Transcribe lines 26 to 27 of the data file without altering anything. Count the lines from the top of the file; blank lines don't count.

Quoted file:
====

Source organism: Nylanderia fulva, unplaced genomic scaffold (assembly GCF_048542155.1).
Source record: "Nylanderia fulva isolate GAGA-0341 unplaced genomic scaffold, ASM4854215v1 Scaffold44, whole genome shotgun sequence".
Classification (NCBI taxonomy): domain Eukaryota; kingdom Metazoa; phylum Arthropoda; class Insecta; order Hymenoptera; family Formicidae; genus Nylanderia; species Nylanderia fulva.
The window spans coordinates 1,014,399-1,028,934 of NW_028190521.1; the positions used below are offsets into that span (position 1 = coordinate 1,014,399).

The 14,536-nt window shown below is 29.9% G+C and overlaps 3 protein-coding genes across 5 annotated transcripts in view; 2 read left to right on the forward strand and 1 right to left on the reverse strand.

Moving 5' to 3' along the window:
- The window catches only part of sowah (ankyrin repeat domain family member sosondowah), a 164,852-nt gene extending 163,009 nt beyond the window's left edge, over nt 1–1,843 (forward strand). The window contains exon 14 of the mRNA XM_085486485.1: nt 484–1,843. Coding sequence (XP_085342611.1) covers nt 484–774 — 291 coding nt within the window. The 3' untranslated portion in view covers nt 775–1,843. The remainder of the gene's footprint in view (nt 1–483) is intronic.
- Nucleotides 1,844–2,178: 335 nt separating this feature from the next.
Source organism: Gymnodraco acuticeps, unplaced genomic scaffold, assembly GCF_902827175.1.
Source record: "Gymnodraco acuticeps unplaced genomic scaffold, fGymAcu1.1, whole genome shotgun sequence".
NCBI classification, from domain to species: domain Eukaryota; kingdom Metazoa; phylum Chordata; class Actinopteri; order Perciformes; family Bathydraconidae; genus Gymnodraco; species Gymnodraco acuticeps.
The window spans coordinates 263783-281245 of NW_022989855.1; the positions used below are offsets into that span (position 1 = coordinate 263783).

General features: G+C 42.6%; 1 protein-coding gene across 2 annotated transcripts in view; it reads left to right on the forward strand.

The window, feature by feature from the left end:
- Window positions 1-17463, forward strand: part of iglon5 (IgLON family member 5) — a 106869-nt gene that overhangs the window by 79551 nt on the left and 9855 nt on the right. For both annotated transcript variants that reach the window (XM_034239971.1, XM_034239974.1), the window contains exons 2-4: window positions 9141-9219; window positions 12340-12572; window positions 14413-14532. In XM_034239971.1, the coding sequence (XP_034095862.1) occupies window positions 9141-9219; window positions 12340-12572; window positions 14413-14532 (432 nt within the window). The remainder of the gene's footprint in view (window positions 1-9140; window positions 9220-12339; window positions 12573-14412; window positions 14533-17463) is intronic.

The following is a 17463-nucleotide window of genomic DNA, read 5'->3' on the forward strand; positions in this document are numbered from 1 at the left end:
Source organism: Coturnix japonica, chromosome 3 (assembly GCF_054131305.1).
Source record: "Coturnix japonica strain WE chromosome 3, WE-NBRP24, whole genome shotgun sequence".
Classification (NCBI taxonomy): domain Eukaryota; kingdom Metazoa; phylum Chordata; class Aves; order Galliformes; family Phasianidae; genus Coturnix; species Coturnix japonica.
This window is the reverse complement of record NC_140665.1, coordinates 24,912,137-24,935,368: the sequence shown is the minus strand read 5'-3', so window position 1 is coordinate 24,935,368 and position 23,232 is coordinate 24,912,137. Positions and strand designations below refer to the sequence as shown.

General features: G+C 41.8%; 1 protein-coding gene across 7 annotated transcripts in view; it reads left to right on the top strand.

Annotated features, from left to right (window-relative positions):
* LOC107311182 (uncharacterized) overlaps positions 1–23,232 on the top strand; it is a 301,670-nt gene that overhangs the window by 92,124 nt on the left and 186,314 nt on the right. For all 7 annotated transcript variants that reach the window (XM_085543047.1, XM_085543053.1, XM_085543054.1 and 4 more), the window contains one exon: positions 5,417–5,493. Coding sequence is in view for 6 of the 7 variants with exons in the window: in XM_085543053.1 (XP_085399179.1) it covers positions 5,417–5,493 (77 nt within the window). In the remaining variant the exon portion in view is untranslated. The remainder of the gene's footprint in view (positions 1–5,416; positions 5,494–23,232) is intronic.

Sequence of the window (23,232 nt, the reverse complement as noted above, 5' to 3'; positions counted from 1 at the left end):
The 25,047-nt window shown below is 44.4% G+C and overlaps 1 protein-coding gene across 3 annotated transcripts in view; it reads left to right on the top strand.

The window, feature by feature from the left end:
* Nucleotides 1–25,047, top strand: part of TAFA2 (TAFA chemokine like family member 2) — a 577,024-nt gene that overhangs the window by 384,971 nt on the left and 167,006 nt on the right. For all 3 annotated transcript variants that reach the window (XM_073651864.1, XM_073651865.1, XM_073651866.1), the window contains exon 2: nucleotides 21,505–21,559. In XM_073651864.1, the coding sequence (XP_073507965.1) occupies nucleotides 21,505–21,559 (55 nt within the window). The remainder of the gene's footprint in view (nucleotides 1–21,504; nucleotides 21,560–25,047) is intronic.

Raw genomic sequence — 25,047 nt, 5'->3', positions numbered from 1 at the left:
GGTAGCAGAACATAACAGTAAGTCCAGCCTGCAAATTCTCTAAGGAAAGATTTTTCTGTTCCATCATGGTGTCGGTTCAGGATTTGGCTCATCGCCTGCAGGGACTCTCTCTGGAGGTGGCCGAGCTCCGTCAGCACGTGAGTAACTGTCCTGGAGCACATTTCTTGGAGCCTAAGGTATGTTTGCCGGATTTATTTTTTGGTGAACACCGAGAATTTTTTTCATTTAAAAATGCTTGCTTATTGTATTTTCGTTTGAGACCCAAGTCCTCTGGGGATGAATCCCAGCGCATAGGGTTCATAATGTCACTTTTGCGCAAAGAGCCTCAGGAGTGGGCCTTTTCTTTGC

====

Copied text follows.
The window, feature by feature from the left end:
* Nucleotides 1–25,047, top strand: part of TAFA2 (TAFA chemokine like family member 2) — a 577,024-nt gene that overhangs the window by 384,971 nt on the left and 167,006 nt on the right. For all 3 annotated transcript variants that reach the window (XM_073651864.1, XM_073651865.1, XM_073651866.1), the window contains exon 2: nucleotides 21,505–21,559. In XM_073651864.1, the coding sequence (XP_073507965.1) occupies nucleotides 21,505–21,559 (55 nt within the window). The remainder of the gene's footprint in view (nucleotides 1–21,504; nucleotides 21,560–25,047) is intronic.